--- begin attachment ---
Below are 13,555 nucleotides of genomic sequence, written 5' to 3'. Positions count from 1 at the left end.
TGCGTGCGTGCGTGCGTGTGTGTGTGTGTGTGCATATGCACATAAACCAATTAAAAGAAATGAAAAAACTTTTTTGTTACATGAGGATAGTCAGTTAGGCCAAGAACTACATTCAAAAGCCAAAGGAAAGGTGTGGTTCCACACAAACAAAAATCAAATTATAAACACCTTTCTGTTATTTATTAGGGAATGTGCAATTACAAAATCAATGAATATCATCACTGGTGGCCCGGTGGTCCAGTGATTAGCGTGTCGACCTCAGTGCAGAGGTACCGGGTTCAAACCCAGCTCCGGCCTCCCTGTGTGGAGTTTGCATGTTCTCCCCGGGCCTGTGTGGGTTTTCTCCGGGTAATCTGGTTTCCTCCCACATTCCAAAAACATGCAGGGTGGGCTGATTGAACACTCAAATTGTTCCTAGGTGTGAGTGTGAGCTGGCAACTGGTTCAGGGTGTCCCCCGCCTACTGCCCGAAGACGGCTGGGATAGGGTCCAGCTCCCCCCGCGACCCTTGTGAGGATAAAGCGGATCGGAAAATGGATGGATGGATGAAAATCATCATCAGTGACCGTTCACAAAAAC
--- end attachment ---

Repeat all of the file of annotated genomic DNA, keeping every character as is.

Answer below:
Below are 13,555 nucleotides of genomic sequence, written 5' to 3'. Positions count from 1 at the left end.
TGCGTGCGTGCGTGCGTGTGTGTGTGTGTGTGCATATGCACATAAACCAATTAAAAGAAATGAAAAAACTTTTTTGTTACATGAGGATAGTCAGTTAGGCCAAGAACTACATTCAAAAGCCAAAGGAAAGGTGTGGTTCCACACAAACAAAAATCAAATTATAAACACCTTTCTGTTATTTATTAGGGAATGTGCAATTACAAAATCAATGAATATCATCACTGGTGGCCCGGTGGTCCAGTGATTAGCGTGTCGACCTCAGTGCAGAGGTACCGGGTTCAAACCCAGCTCCGGCCTCCCTGTGTGGAGTTTGCATGTTCTCCCCGGGCCTGTGTGGGTTTTCTCCGGGTAATCTGGTTTCCTCCCACATTCCAAAAACATGCAGGGTGGGCTGATTGAACACTCAAATTGTTCCTAGGTGTGAGTGTGAGCTGGCAACTGGTTCAGGGTGTCCCCCGCCTACTGCCCGAAGACGGCTGGGATAGGGTCCAGCTCCCCCCGCGACCCTTGTGAGGATAAAGCGGATCGGAAAATGGATGGATGGATGAAAATCATCATCAGTGACCGTTCACAAAAAC